http://www.uni-mainz.de/bilder_presse/10_zoologie_bienen_soldatinnen_03.jpg A soldier bee of the species Tetragonisca angustula (bottom) next to a forager from the same hive. The photo was taken shortly after hatching, which is why the bees are still without pigmentation. photo/©: Christoph Grüter

Johannes Gutenberg Universitaet Mainz

Related Evolution Articles:

Is evolution predictable?
An international team of scientists working with Heliconius butterflies at the Smithsonian Tropical Research Institute (STRI) in Panama was faced with a mystery: how do pairs of unrelated butterflies from Peru to Costa Rica evolve nearly the same wing-color patterns over and over again?
Predicting evolution
A new method of 're-barcoding' DNA allows scientists to track rapid evolution in yeast.
Insect evolution: Insect evolution
Scientists at Ludwig-Maximilians-Universitaet (LMU) in Munich have shown that the incidence of midge and fly larvae in amber is far higher than previously thought.
Evolution of aesthetic dentistry
One of the main goals of dental treatment is to mimic teeth and design smiles in the most natural and aesthetic manner, based on the individual and specific needs of the patient.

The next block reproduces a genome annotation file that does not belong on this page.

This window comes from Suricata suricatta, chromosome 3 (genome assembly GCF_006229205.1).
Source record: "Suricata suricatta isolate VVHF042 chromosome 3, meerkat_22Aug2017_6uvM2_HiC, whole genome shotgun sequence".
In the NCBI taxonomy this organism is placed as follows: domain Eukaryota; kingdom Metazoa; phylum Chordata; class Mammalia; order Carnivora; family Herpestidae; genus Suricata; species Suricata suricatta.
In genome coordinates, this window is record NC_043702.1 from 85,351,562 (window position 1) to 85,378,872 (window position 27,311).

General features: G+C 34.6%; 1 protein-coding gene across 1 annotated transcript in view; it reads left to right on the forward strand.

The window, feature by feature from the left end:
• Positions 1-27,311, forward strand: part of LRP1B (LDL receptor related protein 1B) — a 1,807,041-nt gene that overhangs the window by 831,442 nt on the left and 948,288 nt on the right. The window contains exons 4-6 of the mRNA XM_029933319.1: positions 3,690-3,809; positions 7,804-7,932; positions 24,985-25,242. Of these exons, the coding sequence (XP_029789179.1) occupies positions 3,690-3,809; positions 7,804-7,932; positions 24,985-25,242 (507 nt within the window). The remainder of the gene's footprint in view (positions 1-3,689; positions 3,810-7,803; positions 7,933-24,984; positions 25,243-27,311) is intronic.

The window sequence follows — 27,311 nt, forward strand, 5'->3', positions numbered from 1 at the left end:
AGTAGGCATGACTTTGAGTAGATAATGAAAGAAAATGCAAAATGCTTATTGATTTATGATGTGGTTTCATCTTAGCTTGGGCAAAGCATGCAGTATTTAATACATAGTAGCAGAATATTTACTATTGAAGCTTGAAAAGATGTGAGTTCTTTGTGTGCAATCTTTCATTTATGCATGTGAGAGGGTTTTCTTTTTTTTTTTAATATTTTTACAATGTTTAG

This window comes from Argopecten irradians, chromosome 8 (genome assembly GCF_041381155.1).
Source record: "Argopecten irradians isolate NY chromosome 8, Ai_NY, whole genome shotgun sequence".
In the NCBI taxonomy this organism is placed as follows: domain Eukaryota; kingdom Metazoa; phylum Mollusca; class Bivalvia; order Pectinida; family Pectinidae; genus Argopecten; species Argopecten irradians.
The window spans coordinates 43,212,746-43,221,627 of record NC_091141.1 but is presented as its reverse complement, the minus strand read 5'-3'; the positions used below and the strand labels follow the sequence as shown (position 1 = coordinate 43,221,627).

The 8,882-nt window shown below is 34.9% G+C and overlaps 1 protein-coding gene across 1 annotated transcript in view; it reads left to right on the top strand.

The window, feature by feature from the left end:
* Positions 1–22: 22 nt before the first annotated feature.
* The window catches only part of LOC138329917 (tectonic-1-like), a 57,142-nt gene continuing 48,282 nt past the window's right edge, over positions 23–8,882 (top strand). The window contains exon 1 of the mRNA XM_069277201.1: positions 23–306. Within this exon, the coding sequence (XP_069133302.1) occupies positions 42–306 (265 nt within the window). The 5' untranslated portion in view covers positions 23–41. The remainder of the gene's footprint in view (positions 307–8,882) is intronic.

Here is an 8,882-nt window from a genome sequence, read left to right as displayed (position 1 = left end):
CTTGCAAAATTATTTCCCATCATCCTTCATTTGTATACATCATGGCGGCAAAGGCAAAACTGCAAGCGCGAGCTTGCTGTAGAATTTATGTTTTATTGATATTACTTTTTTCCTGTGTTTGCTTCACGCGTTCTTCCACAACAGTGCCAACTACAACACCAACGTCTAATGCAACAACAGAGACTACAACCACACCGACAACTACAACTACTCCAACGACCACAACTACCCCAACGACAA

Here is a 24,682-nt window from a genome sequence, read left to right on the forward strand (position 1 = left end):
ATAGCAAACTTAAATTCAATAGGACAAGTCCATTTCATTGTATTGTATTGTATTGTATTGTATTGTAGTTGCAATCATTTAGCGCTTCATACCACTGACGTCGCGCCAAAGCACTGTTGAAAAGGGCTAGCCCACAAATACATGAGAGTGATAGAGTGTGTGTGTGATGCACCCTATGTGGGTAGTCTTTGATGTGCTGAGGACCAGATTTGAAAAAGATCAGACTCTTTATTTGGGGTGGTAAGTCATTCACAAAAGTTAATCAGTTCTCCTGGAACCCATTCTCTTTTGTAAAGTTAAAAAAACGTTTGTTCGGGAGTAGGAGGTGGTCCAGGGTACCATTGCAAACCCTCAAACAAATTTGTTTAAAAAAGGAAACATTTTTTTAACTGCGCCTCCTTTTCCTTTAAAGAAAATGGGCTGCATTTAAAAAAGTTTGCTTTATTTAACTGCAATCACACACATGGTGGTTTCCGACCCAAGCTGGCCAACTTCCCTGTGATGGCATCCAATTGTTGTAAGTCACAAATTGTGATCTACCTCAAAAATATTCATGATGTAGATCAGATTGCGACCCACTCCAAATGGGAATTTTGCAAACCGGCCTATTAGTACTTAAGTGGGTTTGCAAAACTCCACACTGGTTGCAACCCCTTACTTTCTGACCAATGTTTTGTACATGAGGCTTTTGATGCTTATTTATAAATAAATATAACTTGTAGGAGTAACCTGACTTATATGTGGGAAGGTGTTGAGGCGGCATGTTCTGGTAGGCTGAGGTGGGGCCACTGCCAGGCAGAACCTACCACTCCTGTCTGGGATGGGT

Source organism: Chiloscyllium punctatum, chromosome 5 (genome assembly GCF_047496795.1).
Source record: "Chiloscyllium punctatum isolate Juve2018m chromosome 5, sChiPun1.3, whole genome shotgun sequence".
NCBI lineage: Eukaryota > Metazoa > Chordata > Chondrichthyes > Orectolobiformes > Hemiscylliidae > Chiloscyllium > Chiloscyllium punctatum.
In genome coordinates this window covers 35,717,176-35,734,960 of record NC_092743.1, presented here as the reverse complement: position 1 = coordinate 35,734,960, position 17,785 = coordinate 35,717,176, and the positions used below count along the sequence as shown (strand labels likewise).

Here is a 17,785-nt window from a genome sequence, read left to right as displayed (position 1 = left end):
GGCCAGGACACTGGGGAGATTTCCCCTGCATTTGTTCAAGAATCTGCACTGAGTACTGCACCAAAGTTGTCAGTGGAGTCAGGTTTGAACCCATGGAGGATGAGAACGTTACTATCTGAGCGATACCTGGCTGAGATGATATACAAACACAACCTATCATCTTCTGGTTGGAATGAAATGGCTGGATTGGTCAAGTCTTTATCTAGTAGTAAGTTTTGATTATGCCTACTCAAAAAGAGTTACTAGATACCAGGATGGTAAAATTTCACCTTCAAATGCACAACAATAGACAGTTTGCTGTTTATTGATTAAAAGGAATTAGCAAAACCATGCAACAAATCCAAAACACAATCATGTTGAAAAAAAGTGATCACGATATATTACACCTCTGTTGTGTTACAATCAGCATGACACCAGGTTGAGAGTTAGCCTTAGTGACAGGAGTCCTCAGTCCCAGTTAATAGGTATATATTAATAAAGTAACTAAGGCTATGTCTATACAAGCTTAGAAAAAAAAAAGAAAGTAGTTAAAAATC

An evolution in the understanding of evolution
In an open-source research paper, a UVA Engineering professor and her former Ph.D. student share a new, more accurate method for modeling evolutionary change.
Chemical evolution -- One-pot wonder
Before life, there was RNA: Scientists at Ludwig-Maximilians-Universitaet (LMU) in Munich show how the four different letters of this genetic alphabet could be created from simple precursor molecules on early Earth -- under the same environmental conditions.
Catching evolution in the act
Researchers have produced some of the first evidence that shows that artificial selection and natural selection act on the same genes, a hypothesis predicted by Charles Darwin in 1859.
Guppies teach us why evolution happens
New study on guppies shows that animals evolve in response the the environment they create in the absence of predators, rather than in response to the risk of being eaten.